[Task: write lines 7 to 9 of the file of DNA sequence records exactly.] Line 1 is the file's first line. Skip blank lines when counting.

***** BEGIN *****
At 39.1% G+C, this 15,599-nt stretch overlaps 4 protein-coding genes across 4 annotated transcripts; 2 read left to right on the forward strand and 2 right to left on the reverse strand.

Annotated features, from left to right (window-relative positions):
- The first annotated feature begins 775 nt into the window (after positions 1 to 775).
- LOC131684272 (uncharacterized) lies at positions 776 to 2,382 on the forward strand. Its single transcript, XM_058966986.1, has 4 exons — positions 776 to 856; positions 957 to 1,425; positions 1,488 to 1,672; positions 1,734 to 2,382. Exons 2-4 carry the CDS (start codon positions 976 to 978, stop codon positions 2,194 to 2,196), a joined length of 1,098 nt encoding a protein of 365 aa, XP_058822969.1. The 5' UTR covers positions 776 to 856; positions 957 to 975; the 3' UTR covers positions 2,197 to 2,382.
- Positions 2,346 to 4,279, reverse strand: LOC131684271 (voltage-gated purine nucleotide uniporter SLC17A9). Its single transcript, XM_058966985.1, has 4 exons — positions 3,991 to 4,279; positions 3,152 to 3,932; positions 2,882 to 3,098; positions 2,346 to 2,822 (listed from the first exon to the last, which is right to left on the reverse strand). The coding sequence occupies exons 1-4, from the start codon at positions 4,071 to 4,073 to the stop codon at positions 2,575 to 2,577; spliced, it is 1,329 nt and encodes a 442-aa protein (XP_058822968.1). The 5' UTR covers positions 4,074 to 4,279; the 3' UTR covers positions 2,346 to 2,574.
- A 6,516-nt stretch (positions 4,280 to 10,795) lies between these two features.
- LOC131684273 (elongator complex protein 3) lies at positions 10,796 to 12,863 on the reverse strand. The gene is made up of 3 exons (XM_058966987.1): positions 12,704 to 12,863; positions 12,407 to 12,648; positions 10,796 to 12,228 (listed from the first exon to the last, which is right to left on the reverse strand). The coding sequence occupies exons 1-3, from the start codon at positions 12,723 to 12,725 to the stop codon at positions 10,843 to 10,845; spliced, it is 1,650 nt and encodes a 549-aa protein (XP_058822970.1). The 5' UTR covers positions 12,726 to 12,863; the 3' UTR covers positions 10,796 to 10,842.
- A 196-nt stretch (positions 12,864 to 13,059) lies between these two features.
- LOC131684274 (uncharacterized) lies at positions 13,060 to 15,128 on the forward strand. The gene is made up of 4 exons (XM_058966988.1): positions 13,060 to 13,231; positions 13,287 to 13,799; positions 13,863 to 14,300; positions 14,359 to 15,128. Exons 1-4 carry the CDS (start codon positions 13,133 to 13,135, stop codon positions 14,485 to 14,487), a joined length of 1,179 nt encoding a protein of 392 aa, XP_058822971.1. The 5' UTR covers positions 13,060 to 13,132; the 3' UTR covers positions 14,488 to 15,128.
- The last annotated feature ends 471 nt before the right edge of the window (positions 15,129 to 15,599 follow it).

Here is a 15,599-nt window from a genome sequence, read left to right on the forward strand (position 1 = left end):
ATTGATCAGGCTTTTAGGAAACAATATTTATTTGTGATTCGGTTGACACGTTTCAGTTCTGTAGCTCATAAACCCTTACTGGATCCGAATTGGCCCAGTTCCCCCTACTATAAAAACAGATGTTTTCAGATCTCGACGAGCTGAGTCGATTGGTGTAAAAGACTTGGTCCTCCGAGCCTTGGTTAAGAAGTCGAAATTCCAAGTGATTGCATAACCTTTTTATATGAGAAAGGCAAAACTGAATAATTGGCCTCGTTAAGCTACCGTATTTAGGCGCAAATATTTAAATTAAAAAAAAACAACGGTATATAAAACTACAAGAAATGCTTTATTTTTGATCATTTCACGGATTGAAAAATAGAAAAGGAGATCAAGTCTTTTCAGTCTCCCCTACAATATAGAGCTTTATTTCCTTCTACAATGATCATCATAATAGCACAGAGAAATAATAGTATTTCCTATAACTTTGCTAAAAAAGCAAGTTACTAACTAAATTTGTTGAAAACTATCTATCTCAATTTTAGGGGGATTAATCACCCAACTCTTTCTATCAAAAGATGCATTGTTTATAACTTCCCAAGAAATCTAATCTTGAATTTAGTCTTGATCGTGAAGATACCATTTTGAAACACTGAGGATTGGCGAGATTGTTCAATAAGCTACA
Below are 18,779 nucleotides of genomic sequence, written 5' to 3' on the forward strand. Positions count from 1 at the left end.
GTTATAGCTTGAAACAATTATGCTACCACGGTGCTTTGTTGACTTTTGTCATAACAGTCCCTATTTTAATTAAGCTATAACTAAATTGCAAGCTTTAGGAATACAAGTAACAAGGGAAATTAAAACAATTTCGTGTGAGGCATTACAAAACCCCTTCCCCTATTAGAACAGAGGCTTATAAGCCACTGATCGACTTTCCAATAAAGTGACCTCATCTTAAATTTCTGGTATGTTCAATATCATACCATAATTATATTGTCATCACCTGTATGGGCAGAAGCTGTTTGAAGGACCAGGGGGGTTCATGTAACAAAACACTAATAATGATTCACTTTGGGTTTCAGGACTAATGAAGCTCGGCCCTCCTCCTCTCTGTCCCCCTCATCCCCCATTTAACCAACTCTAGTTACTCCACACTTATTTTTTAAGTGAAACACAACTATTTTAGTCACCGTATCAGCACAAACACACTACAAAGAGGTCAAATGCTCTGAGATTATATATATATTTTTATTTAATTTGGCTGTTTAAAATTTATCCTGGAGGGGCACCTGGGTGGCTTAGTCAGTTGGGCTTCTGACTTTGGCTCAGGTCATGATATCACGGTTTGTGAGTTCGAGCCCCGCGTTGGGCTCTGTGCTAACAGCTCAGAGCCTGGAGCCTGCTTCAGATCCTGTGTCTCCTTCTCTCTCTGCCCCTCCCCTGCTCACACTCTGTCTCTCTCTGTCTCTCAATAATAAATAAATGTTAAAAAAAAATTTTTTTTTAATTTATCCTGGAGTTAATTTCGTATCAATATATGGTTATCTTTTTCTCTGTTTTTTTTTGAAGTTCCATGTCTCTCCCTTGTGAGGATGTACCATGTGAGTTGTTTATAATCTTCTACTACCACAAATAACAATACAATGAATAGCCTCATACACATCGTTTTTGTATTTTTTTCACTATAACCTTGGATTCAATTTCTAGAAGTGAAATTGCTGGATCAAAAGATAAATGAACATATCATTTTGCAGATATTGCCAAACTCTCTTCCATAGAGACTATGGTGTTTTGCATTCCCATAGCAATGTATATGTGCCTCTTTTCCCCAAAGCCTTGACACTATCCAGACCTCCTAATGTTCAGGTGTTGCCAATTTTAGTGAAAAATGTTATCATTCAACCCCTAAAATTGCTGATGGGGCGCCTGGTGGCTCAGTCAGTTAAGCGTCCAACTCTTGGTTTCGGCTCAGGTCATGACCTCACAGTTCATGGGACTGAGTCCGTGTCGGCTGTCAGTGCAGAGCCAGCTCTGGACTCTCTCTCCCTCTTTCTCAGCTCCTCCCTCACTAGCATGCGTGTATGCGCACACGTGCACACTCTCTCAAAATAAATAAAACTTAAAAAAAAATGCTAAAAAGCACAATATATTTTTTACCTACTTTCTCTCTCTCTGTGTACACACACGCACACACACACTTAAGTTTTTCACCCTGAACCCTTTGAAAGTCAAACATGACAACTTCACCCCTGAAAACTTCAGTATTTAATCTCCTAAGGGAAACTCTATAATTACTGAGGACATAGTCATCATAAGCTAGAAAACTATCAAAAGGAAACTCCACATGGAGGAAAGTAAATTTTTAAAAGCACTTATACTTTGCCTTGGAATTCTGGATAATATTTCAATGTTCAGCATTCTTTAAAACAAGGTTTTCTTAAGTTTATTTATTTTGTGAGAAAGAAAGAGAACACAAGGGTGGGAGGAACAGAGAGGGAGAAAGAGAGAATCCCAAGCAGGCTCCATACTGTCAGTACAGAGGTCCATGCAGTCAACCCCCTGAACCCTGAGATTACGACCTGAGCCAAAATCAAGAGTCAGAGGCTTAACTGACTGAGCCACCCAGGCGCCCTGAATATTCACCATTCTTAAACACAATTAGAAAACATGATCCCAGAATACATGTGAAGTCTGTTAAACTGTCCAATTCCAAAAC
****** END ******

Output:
- LOC131684273 (elongator complex protein 3) lies at positions 10,796 to 12,863 on the reverse strand. The gene is made up of 3 exons (XM_058966987.1): positions 12,704 to 12,863; positions 12,407 to 12,648; positions 10,796 to 12,228 (listed from the first exon to the last, which is right to left on the reverse strand). The coding sequence occupies exons 1-3, from the start codon at positions 12,723 to 12,725 to the stop codon at positions 10,843 to 10,845; spliced, it is 1,650 nt and encodes a 549-aa protein (XP_058822970.1). The 5' UTR covers positions 12,726 to 12,863; the 3' UTR covers positions 10,796 to 10,842.
- A 196-nt stretch (positions 12,864 to 13,059) lies between these two features.
- LOC131684274 (uncharacterized) lies at positions 13,060 to 15,128 on the forward strand. The gene is made up of 4 exons (XM_058966988.1): positions 13,060 to 13,231; positions 13,287 to 13,799; positions 13,863 to 14,300; positions 14,359 to 15,128. Exons 1-4 carry the CDS (start codon positions 13,133 to 13,135, stop codon positions 14,485 to 14,487), a joined length of 1,179 nt encoding a protein of 392 aa, XP_058822971.1. The 5' UTR covers positions 13,060 to 13,132; the 3' UTR covers positions 14,488 to 15,128.